I am the door

On Sunday 22nd February, I was able to speak at Oasis on a Sunday morning for the first time, a wonderful opportunity, and one that I thoroughly enjoyed! We’ve been going through a series in the gospel of John looking at all the times where Jesus says “I am…”, and then makes a big claim about himself, and my week was looking at Jesus’ claim to be “the door”. It might be the “I am” statement that’s most easily forgotten, but don’t knock it! Week on week, we’ve been discovering that what Jesus is saying is that he is enough for any time or circumstance of life; we can rest in him and his finished work on the cross, and draw close to find everything we could ever need in him.

I am the Door

Following this theme through in John 10:1-10, I sought to show how when Jesus refers to himself as “the door”, he’s showing that he is enough for our salvation, our security, and our surroundings. You can find the whole talk online by clicking here to head to the Oasis Website.

Gardening

It was many months ago now that myself and a good friend (the similarly named Rich Pitt) promised, as part of the UBCU fund-raising Promise Auction, to complete some gardening for the highest bidder, and last week, the time came to cash in that promise to our wonderful friend Kristi. Quite a few hours of work later, and with some extra help, the garden was successfully transformed; not quite to a masterpiece but definitely to a the level of a collage I’d be happy to stick on my fridge.Garden

It’s probably the first bit of gardening I’ve done in a while (certainly, my garden here at Uni is testament to that!), and it got me thinking. I’ve spent a fair bit of time in hn 15 lately, from going through John in my quiet time to our Oasis series “Fruit that lasts” looking at the fruits of the Spirit and to our CU’s vision for the year ahead of being totally and utterly Rooted in Christ as the basis and foundation of our shared mission on campus. I feel I know it quite well. However, there is something about having spent a few hours cutting, mowing, strimming and bagging 23 bags worth of garden waste that really shifts “knowing” a passage from head knowledge to heart knowledge. Looking closely at the word of God is wonderful, but there is something about experiencing what it talks about physically which truly hits home, particularly when it is using metaphors and imagery. Some things I’ve learnt from that afternoon:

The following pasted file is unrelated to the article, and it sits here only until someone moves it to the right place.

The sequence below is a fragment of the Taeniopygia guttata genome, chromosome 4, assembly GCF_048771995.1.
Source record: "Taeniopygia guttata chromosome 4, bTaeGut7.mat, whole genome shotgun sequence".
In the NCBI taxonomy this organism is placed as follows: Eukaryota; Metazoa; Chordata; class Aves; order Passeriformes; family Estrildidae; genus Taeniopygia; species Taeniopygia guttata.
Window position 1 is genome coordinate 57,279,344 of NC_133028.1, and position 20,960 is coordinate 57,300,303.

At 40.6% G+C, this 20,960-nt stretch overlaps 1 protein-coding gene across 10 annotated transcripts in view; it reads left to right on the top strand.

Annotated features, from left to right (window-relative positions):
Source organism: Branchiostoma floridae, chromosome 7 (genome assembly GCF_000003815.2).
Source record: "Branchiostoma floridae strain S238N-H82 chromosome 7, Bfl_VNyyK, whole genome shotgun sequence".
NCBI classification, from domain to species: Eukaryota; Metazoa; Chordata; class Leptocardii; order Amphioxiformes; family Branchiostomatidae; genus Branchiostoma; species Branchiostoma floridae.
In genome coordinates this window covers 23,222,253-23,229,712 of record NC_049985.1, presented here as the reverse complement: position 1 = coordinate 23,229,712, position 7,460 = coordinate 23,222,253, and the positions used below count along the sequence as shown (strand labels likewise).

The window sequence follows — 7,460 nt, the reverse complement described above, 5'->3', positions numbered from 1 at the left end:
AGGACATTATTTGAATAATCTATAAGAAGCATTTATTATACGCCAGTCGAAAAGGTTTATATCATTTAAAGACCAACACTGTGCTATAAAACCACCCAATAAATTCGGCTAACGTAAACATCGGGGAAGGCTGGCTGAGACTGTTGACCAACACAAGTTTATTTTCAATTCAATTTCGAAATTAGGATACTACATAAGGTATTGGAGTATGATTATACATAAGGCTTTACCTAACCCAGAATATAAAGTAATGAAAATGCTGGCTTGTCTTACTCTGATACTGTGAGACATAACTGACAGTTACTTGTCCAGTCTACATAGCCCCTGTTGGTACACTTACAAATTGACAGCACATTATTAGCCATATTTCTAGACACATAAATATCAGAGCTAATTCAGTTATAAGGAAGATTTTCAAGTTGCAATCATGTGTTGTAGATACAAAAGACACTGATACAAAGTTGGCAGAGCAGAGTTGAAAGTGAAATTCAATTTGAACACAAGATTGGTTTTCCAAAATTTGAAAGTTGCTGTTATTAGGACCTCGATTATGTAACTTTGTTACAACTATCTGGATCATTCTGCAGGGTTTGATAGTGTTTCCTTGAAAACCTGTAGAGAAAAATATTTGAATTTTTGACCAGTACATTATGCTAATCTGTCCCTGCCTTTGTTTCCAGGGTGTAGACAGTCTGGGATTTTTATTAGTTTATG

–          Gardening is hard work. It’s tiring, fiddly and frustrating at times; and that was only for one afternoon. To see truly great results would require you to go back, day after day, month after month, working hard, constantly striving to care for something so fragile, and yet so beautiful. John 15:1-2 talks about the Father as our gardener, shaping and moulding us more into the likeness of Jesus if we allow Him. This too though, is hard work! It takes time, day after day, month after month, and more often than not, we’ll probably fight Him all the way, but you know what? He thinks you’re worth it!

–          Plants are strong. Even the ones which don’t look like anything special can hide roots which go way down, and once bedded in, boy are they tough to get out. Plants bed themselves in deeply, roots to stem, stem to branch, and even with the right tools it can be a challenge to break through. Jesus talks in John 15:4-7 about us “remaining in Him” as branches remain in a vine. What a challenge! Are we so deeply stuck into Him that no supernatural secateurs of the enemy can cut us away? Jesus is strong enough to repel them, if only we remain in Him.

–          As Christians, we have to meet people where they are at. A slightly different reflection this one, but it’s so important to remember that as we present the gospel to those around us in our daily lives, we need to love people well enough that we care about how we present them with this treasure that we have. Jesus was the master at this (as with pretty much everything else), and His stories, His parables and His use of imagery connected with the people of His day because they took everyday situations, scenarios and examples and demonstrated how they reflected and pointed to the One who made them all. If I had realised what now seems quite obvious, that actually doing some gardening would have helped my understanding of John 15, I would have done it much sooner! As followers of Jesus, we have a commission to share His good news with those around us, but that does not mean that we need present it as dull, boring or irrelevant. After all, the gospel is none of those things! It’s life! Neither are we alone; God sends the Holy Spirit to live within us, helping, teaching, guiding and prompting us in His mission, if we let Him. If we love God and love those around us with everything we have, if we let Him speak through us to reach people where they are at, you can be sure that God will be using us to fulfil that mission of letting the whole world know the good news of Jesus Christ.

I heard it said once that you’re never closer to God than when you’re in a garden. Whilst I’m not sure that’s entirely true, what I have found is a little gardening goes a long way, both on the outside, and on the inside.

Regards,

Richard